Throwback Thursday: Ellice Lovelady’s Funny Aprons

Throwback Thursday’s Insider Report on Ellice Lovelady by Rebecca Chrysler


Spicing Up the Kitchen With Artsy Fun

Screen shot 2014-05-28 at 4.24.25 PMWhen she quit her vegetarian diet 14 years ago, former greeting card creative director Ellice Lovelady had no idea she would get the inspiration for an entirely new and successful business concept—funny aprons. After “falling off the wagon and finding herself in the gutter with Whopper wrappers,” Lovelady was compelled to make an apron that confessed, “Recovering Vegetarian” with a bloody butcher knife on he front. Irony comes naturally to Lovelady, whose second apron design featured a fat grandmother and read, “Honorary Poster-Child for the American Cholesterol Association.” Now Lovelady produces a full line of aprons with themes ranging from cooking and wine to sports, through her business The Imagination Association/The Funny Apron Company.

Lovelady admits that she is not an artist, but that her specialty is in conceptual work. Her background in the greeting card industry and in T-shirt design was as creative director. Unsure of where to go with her avant-garde apron ideas, Lovelady formed a focus group of former colleagues and friends, asking point-blank—If I put one of these designs on an apron, would you buy it? She then needed to test out her product, which required her to invest her own savings and take a financial risk. She found a T-shirt rep to man a booth featuring her aprons at a local show, but this still was much too small a venue with too few designs for Lovelady to determine if she was heading in the right direction.

This was when she had to really put her money where her mouth was. She began asking former artists she’d worked with in greeting cards if they would be willing to illustrate any of her designs. By word of mouth, her concept branched out to other artists who were interested in her aprons. She paid for all the materials up front, had no money to pay the artists but they agreed to do the work on spec earning any future royalties. “This was literally a grassroots organization,” she admits. “And it took perseverance.”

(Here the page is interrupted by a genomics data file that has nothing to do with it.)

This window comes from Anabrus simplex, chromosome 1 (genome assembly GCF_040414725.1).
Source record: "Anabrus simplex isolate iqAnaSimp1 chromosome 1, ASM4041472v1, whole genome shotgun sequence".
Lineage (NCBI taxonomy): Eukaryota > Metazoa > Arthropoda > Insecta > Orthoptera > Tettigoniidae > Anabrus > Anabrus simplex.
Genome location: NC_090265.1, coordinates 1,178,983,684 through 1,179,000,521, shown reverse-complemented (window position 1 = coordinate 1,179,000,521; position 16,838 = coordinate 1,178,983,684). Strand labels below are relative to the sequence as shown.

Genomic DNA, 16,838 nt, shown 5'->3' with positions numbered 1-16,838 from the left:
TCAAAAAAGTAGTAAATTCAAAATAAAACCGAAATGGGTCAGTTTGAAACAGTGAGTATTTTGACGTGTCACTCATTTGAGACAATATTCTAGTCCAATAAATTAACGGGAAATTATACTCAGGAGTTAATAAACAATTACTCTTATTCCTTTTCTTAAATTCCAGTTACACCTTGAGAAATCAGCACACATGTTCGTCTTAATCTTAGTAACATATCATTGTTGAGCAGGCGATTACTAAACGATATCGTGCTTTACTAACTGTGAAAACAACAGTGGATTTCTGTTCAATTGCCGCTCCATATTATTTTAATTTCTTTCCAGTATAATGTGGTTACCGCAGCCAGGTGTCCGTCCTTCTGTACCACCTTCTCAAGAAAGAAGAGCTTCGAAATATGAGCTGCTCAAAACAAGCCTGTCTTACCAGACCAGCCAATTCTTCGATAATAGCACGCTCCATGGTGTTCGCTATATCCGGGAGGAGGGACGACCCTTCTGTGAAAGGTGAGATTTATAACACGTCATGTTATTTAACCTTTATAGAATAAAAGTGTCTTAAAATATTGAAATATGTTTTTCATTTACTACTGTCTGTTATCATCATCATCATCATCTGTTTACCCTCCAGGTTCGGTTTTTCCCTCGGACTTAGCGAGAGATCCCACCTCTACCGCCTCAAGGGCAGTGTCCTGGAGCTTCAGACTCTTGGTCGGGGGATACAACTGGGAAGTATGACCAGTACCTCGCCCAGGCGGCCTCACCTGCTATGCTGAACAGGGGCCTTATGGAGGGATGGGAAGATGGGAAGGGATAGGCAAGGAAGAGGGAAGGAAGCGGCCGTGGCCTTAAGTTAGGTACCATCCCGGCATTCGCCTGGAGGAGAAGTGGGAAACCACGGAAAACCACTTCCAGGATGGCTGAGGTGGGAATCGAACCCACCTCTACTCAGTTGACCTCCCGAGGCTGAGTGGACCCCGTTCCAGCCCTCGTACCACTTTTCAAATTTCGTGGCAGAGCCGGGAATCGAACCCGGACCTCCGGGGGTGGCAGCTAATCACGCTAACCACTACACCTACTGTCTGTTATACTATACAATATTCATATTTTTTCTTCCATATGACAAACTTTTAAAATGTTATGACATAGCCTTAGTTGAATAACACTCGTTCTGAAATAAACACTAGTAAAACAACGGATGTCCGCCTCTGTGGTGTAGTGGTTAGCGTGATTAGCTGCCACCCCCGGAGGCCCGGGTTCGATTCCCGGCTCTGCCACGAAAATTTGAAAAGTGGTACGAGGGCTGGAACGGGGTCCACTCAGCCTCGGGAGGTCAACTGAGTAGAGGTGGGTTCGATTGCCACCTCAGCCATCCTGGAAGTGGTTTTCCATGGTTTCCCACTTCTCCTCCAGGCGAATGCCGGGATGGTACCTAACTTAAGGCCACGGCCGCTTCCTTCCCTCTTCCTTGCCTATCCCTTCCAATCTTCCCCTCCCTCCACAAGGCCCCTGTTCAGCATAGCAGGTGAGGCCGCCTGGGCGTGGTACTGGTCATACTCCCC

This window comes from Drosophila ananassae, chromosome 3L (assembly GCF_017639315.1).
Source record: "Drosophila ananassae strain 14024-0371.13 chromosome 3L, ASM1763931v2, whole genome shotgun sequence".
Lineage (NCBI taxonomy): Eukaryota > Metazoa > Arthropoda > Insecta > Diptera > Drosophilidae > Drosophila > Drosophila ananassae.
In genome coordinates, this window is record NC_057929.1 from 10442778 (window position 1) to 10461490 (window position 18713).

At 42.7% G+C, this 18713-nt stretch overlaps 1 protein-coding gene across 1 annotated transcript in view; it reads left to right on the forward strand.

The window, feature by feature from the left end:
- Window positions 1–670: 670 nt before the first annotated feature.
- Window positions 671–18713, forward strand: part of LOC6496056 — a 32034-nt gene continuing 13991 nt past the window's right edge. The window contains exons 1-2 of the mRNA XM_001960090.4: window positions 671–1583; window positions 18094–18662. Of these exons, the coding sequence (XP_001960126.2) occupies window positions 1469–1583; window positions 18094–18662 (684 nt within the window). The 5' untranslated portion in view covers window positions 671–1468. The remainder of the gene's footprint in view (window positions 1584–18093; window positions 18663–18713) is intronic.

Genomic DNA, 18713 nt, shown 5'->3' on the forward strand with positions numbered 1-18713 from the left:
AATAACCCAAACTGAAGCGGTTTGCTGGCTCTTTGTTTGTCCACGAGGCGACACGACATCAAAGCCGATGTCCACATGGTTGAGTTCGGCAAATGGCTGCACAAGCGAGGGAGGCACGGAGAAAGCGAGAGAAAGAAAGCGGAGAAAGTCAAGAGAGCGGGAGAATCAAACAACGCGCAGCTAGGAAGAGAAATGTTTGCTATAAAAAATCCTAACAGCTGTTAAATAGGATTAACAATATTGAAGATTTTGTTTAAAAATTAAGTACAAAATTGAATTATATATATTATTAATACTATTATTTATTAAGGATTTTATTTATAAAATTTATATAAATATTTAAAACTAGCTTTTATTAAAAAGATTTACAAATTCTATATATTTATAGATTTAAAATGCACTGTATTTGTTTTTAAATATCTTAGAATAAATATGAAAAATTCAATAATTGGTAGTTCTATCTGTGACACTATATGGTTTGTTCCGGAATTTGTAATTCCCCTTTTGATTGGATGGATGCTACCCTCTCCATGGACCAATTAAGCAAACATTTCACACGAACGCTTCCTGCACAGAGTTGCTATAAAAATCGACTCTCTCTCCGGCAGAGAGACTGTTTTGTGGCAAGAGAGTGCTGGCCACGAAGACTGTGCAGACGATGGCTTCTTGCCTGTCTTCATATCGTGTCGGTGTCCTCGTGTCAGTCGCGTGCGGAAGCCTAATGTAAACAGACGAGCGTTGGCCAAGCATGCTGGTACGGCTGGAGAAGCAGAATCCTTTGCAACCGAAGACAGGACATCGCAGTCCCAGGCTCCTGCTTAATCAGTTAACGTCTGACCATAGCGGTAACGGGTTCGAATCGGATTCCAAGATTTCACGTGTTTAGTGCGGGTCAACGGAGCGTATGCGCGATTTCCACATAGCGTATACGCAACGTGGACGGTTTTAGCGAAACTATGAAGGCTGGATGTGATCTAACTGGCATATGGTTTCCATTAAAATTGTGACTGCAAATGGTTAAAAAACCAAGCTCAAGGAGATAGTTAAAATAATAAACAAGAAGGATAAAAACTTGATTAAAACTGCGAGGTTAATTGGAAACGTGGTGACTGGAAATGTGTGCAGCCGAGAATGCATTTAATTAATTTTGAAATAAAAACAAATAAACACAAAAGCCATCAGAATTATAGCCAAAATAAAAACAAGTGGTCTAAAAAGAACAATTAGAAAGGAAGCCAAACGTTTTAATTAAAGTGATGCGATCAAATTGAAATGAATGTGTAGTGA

Screen shot 2014-05-28 at 4.32.55 PMNow 14 years later, Lovelady laughs about the stacks of rejection letters she received from every mail order catalog that turned her down. Whether I was clairvoyance or her acute sense of irony, she kept every last “thank you, but no thank you” letter and now finds herself working with every single one of those catalogs today.

Having worked on both the artistic and manufacturing sides of the business, Lovelady has a unique perspective on how artists should approach today’s market and effective suggestions on how to make it in an industry that she knows can be brutal. In addition to the age-old advice that artists must be willing to accept multiple rejections and that they are not alone in having stacks of disappointing letters, Lovelady also has worked with a slew of different artists, some whom she would call again in a heartbeat and others whom she has chosen not to work with again.

“I adore artists who not only have great talent, but who have professionalism. In order to work with me, you need to be quick and upfront when communicating about when you can reasonably meet deadlines. For long term projects, I need a timeline and artists need to deliver accordingly.” Unfortunately, Lovelady has found many artists whose designs she loves but who she will not do business with because they fail to work in a timely manner.